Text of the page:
The team at Google might have their work cut out for them when it comes to copyright takedown requests. The company announced on Sunday that it now faces upwards of 2.5 million notices a week.
In comparing today’s numbers, the company says only 250,000 requests per week were being made six months ago.
Google began its copyright removal program to ensure that original works were protected and spam posts were deleted from its system.
In a company blog post on its policy by the numbers blog, Google’s Legal Director, Fred Von Lohmann, reveals that Google takedown requests have increased by ten fold since the service began.
Google’s Legal Director also revealed that takedown numbers will be downloadable through the company’s Transparency Report and that new requests are being added daily. The Transparency Report includes the total number of URLs being removed for each site, each request made, overall removal rates, and URLs not acted upon by the company’s copyright standards team.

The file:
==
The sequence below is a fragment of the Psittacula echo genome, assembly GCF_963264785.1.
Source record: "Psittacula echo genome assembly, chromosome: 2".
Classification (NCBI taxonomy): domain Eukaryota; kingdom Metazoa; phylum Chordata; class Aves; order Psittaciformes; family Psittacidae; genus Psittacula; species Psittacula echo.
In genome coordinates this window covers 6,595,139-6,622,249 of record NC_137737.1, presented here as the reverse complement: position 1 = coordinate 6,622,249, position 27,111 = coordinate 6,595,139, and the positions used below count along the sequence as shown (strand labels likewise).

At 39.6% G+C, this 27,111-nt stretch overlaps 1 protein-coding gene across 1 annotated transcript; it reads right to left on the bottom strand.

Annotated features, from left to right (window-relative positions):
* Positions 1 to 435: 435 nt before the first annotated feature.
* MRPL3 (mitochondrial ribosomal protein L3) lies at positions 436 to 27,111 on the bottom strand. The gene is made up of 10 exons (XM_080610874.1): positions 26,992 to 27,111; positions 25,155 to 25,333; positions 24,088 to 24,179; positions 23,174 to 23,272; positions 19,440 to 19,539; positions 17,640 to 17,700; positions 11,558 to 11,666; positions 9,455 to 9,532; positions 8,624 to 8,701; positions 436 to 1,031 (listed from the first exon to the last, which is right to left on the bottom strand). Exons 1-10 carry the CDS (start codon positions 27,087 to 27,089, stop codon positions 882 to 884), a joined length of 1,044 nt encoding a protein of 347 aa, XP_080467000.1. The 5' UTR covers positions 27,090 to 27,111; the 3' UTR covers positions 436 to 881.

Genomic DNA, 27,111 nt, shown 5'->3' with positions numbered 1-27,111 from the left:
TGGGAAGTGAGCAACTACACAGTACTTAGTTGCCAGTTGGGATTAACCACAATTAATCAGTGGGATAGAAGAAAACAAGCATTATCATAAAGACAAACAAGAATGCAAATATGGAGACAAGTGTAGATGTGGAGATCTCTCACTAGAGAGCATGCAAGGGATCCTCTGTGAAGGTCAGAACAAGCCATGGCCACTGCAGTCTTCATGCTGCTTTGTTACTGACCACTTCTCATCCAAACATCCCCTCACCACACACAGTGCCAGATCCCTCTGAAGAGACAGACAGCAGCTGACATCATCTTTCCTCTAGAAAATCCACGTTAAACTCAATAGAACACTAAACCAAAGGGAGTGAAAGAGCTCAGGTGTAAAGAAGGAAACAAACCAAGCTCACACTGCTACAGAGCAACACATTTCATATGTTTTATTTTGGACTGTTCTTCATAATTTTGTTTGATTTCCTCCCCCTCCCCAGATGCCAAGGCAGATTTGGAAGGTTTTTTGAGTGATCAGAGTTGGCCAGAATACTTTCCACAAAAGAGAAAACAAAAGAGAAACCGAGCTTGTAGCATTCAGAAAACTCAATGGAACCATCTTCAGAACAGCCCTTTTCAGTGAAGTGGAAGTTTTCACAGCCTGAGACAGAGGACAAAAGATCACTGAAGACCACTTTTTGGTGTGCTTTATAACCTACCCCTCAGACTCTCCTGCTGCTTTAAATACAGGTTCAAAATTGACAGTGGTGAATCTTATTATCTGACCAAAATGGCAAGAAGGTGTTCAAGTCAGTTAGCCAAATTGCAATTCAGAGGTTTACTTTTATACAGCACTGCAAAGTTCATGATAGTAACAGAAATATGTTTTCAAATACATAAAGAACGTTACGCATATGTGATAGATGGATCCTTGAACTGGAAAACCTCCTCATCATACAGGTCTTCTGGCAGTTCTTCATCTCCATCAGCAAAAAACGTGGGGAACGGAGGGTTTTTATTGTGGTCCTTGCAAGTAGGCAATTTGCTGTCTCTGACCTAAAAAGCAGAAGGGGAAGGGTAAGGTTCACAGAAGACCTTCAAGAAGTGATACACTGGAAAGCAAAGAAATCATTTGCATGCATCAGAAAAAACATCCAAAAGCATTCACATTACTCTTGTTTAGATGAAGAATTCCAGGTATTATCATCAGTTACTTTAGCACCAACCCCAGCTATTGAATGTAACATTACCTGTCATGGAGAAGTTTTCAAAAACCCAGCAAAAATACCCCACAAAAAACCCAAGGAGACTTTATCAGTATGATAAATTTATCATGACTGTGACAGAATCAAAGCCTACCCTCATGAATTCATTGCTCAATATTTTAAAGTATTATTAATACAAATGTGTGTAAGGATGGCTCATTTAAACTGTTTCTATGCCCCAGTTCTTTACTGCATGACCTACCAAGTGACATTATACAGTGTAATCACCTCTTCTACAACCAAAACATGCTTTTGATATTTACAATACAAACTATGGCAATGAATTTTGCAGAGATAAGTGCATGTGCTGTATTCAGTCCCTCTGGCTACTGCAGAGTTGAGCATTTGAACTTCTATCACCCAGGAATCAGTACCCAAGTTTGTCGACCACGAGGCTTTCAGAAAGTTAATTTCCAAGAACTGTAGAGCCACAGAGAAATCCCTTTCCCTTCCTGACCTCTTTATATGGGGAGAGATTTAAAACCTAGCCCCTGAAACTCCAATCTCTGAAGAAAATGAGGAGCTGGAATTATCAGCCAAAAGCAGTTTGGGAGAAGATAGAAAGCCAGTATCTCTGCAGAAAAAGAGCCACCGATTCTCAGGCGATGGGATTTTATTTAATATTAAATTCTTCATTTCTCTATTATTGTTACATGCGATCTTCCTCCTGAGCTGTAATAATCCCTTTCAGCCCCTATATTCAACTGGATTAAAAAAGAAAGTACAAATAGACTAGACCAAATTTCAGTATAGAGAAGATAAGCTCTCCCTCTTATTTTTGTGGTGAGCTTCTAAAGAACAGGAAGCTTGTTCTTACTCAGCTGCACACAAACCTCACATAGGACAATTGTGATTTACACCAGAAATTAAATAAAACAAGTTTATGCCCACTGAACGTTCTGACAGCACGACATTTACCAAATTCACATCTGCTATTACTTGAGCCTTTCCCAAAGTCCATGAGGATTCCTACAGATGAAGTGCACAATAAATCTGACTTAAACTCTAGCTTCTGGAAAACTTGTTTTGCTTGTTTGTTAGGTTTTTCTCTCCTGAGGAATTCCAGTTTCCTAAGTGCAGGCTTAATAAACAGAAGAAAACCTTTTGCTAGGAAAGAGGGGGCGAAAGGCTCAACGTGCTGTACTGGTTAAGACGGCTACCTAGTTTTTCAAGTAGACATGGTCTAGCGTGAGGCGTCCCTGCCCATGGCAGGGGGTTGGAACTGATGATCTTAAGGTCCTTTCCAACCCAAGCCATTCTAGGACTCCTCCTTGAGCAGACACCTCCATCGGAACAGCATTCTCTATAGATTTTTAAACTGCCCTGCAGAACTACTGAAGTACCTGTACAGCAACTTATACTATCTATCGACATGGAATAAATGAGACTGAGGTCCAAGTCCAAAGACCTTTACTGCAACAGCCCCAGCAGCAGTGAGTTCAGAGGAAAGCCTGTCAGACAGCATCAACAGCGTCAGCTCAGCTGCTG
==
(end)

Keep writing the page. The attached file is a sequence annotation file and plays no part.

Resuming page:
Google has a pretty strong track record for removing requests. According to its blog post, Google has removed 97.5 percent of all URLs listed in its copyright removal requests.
At this time, Google takes six hours to process each request, and infringing websites with multiple violations face significant search ranking hits.
As the internet becomes a bigger playground, the number of monitors on the ground continues to increase and will likely continue to increase well into the future.
Do you think Google is acting in a responsible manner by processing so many copyright infringement notices?